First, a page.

Psychology 475/575
Cognitive Development
Dr. Lou Moses

MIDTERM 1 Answer Key

1. Lectures; text (p 32)

In the habituation phase, one of the stimuli is presented repeatedly over trials to infants until they begin to lose interest (as measured, for example, by looking times – that’s the dependent variable). Then, in the test phase, the new stimulus is presented. If infants can discriminate between the stimuli we should see dishabituation (an increase in looking time) whereas, if they cannot, they should remain habituated (looking times remain short). Graphs should reflect this.

2. Lectures; text (pp. 83-86)

A-NOT-B error: Place object several times under cloth A. Each time infant successfully retrieves object. Then, with infant watching, place object under cloth B. Infants in Stage 4 (8-12 months) will often continue to search under A

Piaget's interpretation: Infant does not have a fully developed object concept. In particular, infant does not have a conception of the object as existing independently of the infant's own actions. The infant thinks the object is brought back into existence by his or her actions and, in the past, these have involved lifting cloth A.

Alternatives: a) Memory -- only get the error if you enforce a short delay before search. In the meantime the infant may have forgotten where the object is; b) Search/ Motor skills. Maybe the infant does have a well developed object concept but does not have very good search skills or is unable to inhibit a well entrenched motor response (i.e., reaching at A).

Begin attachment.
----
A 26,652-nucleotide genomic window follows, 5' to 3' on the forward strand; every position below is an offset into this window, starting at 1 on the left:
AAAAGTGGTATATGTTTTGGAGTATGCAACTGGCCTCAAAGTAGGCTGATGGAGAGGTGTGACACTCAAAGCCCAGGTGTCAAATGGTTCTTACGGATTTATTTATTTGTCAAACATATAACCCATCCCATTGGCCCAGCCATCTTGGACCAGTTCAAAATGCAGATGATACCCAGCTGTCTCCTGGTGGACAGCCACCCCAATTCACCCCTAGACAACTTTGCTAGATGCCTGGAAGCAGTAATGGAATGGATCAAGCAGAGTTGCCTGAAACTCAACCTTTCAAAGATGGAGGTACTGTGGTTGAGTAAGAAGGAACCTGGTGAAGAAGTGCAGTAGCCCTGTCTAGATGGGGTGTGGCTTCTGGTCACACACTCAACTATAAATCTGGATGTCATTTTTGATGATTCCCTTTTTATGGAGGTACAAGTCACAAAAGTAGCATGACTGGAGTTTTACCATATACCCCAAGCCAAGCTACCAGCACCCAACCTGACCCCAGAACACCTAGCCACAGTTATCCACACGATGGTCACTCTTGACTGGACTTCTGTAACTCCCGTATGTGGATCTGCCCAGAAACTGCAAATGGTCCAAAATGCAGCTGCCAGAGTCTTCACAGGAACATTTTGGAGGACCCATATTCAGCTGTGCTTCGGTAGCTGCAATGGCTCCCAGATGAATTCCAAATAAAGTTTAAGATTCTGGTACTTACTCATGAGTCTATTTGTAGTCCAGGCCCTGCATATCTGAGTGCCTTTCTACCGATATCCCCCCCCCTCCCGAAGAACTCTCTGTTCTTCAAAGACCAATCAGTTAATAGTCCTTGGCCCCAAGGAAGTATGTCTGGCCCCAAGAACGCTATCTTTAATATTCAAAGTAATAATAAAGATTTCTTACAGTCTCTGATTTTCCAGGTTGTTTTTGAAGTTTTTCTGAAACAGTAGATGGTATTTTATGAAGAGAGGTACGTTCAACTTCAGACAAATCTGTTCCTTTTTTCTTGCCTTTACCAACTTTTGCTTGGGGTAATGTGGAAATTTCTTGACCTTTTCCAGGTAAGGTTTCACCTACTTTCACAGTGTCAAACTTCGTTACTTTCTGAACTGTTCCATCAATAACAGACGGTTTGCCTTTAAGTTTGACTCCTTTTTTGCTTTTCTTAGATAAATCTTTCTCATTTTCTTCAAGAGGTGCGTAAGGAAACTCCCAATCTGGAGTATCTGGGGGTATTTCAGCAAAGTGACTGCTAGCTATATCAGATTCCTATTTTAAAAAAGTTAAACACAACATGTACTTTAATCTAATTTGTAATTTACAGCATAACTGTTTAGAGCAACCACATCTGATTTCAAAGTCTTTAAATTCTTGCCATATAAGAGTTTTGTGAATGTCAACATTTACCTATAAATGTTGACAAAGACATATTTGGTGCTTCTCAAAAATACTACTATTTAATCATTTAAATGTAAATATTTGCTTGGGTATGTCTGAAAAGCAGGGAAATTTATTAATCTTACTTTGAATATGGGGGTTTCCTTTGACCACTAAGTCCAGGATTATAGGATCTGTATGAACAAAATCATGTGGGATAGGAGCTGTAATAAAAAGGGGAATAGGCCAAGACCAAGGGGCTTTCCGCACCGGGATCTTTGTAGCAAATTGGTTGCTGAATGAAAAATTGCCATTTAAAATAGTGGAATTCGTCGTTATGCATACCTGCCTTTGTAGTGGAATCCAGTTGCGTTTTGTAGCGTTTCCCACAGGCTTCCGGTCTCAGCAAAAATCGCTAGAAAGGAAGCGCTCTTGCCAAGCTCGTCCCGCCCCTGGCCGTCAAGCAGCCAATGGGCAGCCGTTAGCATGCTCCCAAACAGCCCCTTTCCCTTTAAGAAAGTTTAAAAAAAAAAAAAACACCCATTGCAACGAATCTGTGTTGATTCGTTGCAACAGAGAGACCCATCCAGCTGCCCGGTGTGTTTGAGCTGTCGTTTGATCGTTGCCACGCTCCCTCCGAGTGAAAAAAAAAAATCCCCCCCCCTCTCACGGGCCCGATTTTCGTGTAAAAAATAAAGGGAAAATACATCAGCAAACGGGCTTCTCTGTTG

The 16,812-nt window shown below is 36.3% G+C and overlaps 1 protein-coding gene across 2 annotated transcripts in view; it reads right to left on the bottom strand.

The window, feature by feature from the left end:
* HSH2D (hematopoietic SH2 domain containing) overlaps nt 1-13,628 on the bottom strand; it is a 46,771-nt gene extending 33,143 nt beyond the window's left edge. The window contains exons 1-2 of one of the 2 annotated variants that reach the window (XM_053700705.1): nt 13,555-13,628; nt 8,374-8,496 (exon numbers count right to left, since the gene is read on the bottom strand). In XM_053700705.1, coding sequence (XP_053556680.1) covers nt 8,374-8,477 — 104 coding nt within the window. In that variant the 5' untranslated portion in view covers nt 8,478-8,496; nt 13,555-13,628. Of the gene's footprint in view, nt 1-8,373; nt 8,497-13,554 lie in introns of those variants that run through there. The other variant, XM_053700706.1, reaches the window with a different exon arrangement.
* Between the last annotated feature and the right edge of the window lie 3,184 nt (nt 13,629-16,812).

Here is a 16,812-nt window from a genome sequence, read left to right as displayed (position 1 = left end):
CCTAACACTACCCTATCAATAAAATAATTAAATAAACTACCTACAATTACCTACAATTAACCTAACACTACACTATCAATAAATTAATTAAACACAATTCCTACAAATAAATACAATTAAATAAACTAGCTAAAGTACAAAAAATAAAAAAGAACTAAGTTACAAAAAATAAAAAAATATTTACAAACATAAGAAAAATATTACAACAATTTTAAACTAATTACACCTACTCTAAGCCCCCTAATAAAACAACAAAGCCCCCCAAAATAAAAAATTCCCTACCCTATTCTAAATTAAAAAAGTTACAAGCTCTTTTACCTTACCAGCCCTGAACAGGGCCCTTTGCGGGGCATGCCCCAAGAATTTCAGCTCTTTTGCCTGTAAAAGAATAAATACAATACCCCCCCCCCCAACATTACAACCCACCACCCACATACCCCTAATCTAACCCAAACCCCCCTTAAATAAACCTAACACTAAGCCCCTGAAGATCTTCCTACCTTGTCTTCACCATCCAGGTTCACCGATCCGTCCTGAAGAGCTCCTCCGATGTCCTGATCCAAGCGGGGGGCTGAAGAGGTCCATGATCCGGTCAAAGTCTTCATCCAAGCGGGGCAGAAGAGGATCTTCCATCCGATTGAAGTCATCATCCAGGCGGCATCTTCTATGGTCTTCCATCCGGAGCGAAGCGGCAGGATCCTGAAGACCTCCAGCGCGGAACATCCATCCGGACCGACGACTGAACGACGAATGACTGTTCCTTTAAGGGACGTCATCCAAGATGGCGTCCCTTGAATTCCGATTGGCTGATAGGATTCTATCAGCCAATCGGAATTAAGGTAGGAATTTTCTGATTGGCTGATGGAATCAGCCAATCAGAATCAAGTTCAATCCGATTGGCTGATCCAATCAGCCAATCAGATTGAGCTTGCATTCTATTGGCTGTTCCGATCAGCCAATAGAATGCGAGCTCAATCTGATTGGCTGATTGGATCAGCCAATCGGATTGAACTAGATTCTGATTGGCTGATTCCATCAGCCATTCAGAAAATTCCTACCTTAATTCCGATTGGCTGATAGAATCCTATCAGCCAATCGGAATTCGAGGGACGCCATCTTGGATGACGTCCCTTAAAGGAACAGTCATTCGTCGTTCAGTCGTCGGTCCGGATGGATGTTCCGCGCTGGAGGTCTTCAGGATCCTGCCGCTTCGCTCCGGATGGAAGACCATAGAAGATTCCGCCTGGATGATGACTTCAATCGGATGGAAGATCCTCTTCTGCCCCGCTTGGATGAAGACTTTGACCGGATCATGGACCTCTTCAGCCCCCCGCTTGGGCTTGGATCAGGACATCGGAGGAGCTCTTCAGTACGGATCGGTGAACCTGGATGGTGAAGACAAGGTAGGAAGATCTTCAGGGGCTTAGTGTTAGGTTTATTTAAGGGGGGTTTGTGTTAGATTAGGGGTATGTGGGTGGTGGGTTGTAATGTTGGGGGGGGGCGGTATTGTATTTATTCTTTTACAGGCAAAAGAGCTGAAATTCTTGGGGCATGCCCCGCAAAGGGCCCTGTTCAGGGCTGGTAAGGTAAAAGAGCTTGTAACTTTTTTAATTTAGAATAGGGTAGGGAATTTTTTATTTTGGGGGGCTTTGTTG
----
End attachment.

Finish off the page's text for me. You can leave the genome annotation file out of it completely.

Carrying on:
3. Text (pp. 50-54)

Categorical speech perception refers to the fact that although certain speech sounds (e.g., “pa” vs. “ba”) form a continuous acoustic dimension, we tend to perceive them in a categorical discontinuous fashion (as either a “pa” or a “ba” but never as something in between).  Infants do have categorical speech perception.  Although infants initially perceive consonant contrasts from all the worlds’ languages they begin to lose their ability to discriminate sounds from languages other than their own between 6 and 12 months of age.

4. Baillargeon article in reader.

First pattern: When learning about a new physical phenomenon, infants first form an all or none concept that captures the essence of the phenomenon but few of the details. They later identify discrete and continuous variables that are relevant to the initial concept. Baillargeon offers several examples. For instance, in the case of support phenomena, at 3 months infants expect the box to fall if there is no contact but to remain stable if there is contact (all or none concept). Later they identify the relevance of a discrete variable (locus of contact) and a continuous variable (amount of contact).

Second Pattern: After identifying a continuous variable, first reason about it qualitatively and only later quantitatively. For example, in the case of collision phenomena, infants can predict the effect of modifications in the size of the cylinder only when they are able to encode such modifications in relative terms but not when they are forced to encode the cylinder sizes in absolute terms.

5.  Text (pp. 45-46).